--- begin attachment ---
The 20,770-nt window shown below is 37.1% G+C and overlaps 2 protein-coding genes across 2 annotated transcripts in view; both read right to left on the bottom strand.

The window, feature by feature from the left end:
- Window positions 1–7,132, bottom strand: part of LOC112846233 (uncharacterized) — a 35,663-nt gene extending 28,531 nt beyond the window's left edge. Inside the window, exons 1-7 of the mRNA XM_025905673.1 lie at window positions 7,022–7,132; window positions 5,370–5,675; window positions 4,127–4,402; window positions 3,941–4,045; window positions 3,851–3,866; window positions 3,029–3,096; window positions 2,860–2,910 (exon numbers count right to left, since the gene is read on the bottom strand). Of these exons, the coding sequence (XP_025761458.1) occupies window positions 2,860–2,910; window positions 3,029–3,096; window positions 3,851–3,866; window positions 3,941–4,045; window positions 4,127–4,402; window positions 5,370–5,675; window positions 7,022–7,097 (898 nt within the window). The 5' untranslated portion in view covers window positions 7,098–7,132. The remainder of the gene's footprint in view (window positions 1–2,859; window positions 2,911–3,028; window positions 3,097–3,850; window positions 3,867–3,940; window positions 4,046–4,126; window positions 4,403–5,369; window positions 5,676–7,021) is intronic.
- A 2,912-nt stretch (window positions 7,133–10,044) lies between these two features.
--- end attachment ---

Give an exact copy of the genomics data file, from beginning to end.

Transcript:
The 20,770-nt window shown below is 37.1% G+C and overlaps 2 protein-coding genes across 2 annotated transcripts in view; both read right to left on the bottom strand.

The window, feature by feature from the left end:
- Window positions 1–7,132, bottom strand: part of LOC112846233 (uncharacterized) — a 35,663-nt gene extending 28,531 nt beyond the window's left edge. Inside the window, exons 1-7 of the mRNA XM_025905673.1 lie at window positions 7,022–7,132; window positions 5,370–5,675; window positions 4,127–4,402; window positions 3,941–4,045; window positions 3,851–3,866; window positions 3,029–3,096; window positions 2,860–2,910 (exon numbers count right to left, since the gene is read on the bottom strand). Of these exons, the coding sequence (XP_025761458.1) occupies window positions 2,860–2,910; window positions 3,029–3,096; window positions 3,851–3,866; window positions 3,941–4,045; window positions 4,127–4,402; window positions 5,370–5,675; window positions 7,022–7,097 (898 nt within the window). The 5' untranslated portion in view covers window positions 7,098–7,132. The remainder of the gene's footprint in view (window positions 1–2,859; window positions 2,911–3,028; window positions 3,097–3,850; window positions 3,867–3,940; window positions 4,046–4,126; window positions 4,403–5,369; window positions 5,676–7,021) is intronic.
- A 2,912-nt stretch (window positions 7,133–10,044) lies between these two features.